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Dallying In The Dirt, Issue #264 - Sweet Summer Love, a new Clematis lighting up the summer.
July 13, 2016

We left a son-in-law to water the containers and took off for a 4 day road trip. Cultivate 16, held in Columbus Ohio, is probably the largest green industry trade show in N. America. It is exhausting just to walk the exhibit hall, never mind trying to figure out which of the many lectures to attend. The real problem is going to a lecture because you are tired of walking the floor and then trying to stay awake during the talk. I don’t think I snored.
Before we left we finally had some rain, actually more than some. In about 1.5 hours we got 6.0 cm (2.5") of rain. It did fill the rain barrels but most of it ran off the soil and carved great valleys in some of the paths. Too much, too fast but at least the rain barrels are full.
You have heard me sing the praises of Begonia boliviensis many times. I tried a new variety this year, San Francisco, and it is as good if not better than previous varieties. I started them from seed late in January and had nice little plants to put out at the end of May. They have taken off during June and now cover much of the garage wall with their big, bright, salmon coloured blooms. They should continue to grow at this pace and stay covered in bloom until a hard frost knocks them down in October. If they are like other boliviensis types they should produce some significant tubers that we can keep overwinter to get even larger plants next year. I may also try to collect some of the abundance of seed that they produce.

Out in the front yard where the, road building, backhoes and bull dozers keep getting closer to my gardens, there is a new delight. Last year the fine folks at Proven Winners sent me a tiny new Clematis called Sweet Summer Love. It is a purple flowered variety of Sweet Autumn Clematis Clematis paniculata that also blooms much earlier. It stayed in the soil and looked at me for a year while it established some deep roots and this year it took off like a true C. Paniculata. The trellis is covered with small purple blooms that have a wonderful sweet fragrance. They should continue to grow and bloom well into the autumn. It can get a bit large but we will prune it close to the ground next spring to keep the new growth, that bears the flowers, on the trellis. That trellis is about 2.5 m (8') tall and it’s almost entirely covered with bloom. It also tolerates some shade so I may try one on some of the trellis around the deck where the regular Clematis are not exactly thriving.

The new drip irrigation system that went into the Asparagus beds a few weeks ago has been very timely. Those beds are also filled with several varieties of Daylily. They have been watered twice as they were developing and now those beds are just a mass of colour as the Daylily season swings into full bloom. The difference between the watered beds and those that are still suffering from our drought is quite noticeable. Bigger blooms but also many more buds on the scapes that will keep us in Daylily blooms for most of the summer. That is the true value in growing Daylilies. They bloom in mid summer when not many other Perennials are putting on a show and they continue to do so for several weeks.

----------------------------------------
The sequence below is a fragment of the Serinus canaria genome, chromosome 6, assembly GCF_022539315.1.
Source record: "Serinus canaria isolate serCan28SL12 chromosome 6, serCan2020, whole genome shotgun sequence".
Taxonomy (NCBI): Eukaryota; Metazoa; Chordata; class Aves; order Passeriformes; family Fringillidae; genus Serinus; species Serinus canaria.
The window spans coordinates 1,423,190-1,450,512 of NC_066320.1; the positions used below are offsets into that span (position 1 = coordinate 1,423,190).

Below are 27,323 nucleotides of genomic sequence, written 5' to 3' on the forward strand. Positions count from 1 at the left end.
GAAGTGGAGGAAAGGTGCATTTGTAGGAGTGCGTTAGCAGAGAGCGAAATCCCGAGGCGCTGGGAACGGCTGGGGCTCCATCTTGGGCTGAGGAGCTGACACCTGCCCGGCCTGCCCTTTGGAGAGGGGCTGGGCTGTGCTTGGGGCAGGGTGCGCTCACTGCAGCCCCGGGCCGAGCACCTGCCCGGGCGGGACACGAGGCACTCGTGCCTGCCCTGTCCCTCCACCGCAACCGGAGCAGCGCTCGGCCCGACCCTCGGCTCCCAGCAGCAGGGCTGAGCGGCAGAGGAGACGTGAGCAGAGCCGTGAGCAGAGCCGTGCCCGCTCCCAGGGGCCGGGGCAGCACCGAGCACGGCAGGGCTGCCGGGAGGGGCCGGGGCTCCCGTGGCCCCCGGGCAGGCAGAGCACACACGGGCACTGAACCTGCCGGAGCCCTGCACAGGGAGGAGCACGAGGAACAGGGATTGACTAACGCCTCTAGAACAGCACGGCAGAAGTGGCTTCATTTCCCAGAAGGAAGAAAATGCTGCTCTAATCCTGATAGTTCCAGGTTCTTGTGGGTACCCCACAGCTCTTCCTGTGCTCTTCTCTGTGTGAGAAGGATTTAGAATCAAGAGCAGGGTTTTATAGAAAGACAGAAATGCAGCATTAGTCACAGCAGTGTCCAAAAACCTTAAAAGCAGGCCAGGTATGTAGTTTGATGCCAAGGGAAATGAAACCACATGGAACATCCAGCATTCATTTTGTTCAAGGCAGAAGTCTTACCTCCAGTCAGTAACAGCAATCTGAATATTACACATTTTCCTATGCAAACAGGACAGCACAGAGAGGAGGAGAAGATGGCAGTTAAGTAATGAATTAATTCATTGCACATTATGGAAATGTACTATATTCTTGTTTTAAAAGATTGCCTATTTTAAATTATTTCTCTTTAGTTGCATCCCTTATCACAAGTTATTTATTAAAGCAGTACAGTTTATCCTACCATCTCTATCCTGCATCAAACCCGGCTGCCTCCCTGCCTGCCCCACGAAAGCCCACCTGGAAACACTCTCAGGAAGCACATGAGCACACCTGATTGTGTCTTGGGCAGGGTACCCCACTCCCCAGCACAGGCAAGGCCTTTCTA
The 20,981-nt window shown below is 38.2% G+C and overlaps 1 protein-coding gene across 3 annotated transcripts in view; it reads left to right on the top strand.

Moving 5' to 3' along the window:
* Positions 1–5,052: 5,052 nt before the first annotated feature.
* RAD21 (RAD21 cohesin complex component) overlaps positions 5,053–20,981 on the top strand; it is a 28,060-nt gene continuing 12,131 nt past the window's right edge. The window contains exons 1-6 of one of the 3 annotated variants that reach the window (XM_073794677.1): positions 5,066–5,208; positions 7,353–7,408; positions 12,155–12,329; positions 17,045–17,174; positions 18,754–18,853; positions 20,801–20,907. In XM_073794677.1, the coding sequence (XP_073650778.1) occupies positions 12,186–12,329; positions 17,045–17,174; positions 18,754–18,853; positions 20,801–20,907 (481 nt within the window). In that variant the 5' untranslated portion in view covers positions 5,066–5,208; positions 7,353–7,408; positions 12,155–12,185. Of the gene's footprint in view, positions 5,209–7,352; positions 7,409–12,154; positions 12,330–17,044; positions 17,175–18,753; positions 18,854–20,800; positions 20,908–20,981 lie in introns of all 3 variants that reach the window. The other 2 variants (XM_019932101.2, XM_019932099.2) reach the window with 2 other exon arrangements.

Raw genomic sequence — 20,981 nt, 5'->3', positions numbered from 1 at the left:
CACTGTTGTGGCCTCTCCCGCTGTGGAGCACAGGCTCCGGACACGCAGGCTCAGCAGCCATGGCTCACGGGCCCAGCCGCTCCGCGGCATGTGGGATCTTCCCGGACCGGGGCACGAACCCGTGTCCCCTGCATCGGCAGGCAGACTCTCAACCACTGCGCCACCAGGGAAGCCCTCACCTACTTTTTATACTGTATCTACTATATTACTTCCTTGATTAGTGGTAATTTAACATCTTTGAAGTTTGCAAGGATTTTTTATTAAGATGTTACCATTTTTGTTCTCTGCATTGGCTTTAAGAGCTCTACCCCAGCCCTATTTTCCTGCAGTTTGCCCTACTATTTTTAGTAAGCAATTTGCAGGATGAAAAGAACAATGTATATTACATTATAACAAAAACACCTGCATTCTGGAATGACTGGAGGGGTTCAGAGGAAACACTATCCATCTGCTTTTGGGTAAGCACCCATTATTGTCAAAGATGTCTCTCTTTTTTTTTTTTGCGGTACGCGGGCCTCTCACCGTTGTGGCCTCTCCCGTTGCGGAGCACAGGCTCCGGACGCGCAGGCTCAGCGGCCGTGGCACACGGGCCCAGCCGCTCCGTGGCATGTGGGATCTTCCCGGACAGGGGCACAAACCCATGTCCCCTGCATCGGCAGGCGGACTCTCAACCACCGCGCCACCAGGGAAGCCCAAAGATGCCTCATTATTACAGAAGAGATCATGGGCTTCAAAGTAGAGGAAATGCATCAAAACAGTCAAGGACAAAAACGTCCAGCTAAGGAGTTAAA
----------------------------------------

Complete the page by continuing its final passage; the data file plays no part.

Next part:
I am fascinated by the ability of some weeds to germinate and grow in soil that resembles a pile of dust. Amaranthus retroflexus which I know as redroot pigweed is growing beautifully on the patch of bare soil where we are slowly renovating the turf area. Clouds of dust come up as you walk across it but the Amaranthus are now over 30 cm (12") tall and I have started pulling them by hand. They are one of those nice weeds that easily pull out complete with their roots. There are a few Amaranthus species that are grown as a grain crop and if they are as adaptable to tough conditions as these then you can see their value in more difficult climates.
Watch future issues to learn about some of the wonderful new plants we found on our road trip to Cultivate 16

Now it’s time to answer a few of my reader’s questions. Don’t forget to check the front page of the Website for frequent short ideas for current gardening activities.

Colette Asks? I need your help! I have small yellow striped beetles devouring my cucumber and zucchini plants. How do I get rid of them? Also, can you please remind me what the ratio of milk to water is for powdery mildew treatment.

Ken Answers! You have Cucumber Beetles. I don't this year so don't give them my address. They can be killed with insecticidal soap if you directly hit them. I found them clustered inside the flowers early in the morning and was able to attack them there. The powdery mildew treatment is 1 part milk to 9 parts water.

Juliet Asks? I'm concerned about my tomato plant. I have 2 varieties planted in a knob hill box, (yes, saved them, knew they would come in handy some day). The yellow cherry tomatoes are doing great, but the fruit on the 'Health Kick' appear to be rotting on the bottom; they are the size of a cherry when the brown bottom appears.

Ken Answers! You seem to be describing, blossom end rot. Usually a calcium deficiency. I plant mine with a spoonful of powdered milk to prevent that. At this stage probably try mixing some in the soil or just mixing it with water and pouring it on. Ground up "Tums" should work as well and can be easier to find and cheaper.

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